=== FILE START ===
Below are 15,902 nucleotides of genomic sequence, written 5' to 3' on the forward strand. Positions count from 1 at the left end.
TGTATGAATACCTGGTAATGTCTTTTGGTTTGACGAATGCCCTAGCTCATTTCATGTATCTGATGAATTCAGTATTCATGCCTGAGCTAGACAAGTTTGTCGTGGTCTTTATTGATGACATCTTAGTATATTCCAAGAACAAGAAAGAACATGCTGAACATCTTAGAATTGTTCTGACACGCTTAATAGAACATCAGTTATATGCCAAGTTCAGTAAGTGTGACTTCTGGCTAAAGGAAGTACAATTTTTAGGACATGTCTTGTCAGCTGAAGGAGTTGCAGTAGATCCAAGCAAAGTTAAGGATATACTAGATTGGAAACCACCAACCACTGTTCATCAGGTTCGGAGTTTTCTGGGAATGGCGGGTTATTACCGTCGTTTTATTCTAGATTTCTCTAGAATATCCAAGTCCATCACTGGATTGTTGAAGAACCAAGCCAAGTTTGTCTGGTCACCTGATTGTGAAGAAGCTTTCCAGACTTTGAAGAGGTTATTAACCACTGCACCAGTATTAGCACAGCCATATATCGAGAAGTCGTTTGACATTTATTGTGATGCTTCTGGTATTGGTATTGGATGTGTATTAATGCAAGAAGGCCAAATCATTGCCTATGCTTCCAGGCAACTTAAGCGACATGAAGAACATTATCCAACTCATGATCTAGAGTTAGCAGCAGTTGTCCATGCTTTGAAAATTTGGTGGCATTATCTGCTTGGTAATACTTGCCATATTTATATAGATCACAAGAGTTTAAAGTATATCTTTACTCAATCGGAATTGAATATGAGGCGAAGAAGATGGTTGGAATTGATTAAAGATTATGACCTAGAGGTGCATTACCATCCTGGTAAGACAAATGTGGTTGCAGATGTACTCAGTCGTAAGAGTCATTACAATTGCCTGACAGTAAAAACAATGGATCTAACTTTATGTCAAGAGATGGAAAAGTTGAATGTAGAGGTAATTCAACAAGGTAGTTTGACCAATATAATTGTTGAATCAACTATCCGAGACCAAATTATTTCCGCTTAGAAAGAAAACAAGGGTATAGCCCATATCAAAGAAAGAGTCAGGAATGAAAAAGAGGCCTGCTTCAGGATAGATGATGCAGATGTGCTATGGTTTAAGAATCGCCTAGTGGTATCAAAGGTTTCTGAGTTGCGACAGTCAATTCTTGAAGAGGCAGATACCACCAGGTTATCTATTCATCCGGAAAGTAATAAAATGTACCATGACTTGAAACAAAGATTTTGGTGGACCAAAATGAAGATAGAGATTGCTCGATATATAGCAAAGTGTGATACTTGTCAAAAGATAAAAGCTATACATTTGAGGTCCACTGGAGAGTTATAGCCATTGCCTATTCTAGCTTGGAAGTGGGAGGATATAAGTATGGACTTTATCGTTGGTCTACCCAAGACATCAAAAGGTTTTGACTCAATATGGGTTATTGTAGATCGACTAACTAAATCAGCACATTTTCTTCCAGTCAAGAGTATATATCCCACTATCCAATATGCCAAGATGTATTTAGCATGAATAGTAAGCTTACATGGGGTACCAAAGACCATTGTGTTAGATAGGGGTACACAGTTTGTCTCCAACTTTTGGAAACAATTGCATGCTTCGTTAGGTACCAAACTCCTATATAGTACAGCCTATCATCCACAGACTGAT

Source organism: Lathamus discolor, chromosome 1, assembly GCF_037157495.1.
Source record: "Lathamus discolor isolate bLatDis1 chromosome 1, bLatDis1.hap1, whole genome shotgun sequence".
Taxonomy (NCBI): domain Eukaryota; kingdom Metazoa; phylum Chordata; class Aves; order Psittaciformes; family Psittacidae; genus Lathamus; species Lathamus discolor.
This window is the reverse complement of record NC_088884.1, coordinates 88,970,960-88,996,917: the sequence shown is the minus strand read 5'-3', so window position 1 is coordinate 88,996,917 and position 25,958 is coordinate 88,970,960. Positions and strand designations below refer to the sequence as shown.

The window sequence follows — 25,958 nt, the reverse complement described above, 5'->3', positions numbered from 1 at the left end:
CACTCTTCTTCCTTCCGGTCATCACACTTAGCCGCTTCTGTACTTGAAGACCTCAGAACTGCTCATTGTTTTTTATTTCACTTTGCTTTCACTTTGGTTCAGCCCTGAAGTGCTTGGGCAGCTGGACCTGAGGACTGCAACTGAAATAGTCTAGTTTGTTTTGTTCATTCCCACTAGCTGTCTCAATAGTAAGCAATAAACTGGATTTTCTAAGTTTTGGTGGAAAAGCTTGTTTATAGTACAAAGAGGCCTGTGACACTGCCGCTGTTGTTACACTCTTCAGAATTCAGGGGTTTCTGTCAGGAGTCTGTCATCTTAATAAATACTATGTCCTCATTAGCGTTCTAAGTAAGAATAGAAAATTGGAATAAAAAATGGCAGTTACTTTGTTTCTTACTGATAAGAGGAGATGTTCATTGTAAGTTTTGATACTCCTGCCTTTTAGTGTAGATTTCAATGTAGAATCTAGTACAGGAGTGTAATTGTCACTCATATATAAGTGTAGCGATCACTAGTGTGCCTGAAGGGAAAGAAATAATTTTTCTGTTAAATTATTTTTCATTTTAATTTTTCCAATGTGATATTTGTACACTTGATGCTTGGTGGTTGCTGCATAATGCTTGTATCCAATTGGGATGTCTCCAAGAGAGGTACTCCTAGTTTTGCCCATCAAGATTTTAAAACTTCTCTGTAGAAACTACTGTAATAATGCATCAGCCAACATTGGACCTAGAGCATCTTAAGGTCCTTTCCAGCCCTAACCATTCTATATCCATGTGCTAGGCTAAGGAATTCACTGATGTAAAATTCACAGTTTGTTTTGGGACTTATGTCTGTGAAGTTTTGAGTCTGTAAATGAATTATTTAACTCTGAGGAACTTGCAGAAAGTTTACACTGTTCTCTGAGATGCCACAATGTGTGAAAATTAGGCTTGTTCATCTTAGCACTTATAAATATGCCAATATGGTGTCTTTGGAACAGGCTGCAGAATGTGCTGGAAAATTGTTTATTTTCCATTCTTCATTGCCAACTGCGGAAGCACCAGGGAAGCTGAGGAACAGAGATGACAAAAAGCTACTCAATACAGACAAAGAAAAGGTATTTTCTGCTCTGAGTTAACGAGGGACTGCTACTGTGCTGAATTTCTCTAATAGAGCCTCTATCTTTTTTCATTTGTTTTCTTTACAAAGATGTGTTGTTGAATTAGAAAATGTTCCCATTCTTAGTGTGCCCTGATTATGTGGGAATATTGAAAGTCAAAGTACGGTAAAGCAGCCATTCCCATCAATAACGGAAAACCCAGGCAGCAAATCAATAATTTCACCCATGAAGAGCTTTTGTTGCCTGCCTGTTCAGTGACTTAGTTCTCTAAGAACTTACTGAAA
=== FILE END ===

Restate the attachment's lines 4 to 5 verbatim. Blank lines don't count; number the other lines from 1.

Source record: "Lathamus discolor isolate bLatDis1 chromosome 1, bLatDis1.hap1, whole genome shotgun sequence".
Taxonomy (NCBI): domain Eukaryota; kingdom Metazoa; phylum Chordata; class Aves; order Psittaciformes; family Psittacidae; genus Lathamus; species Lathamus discolor.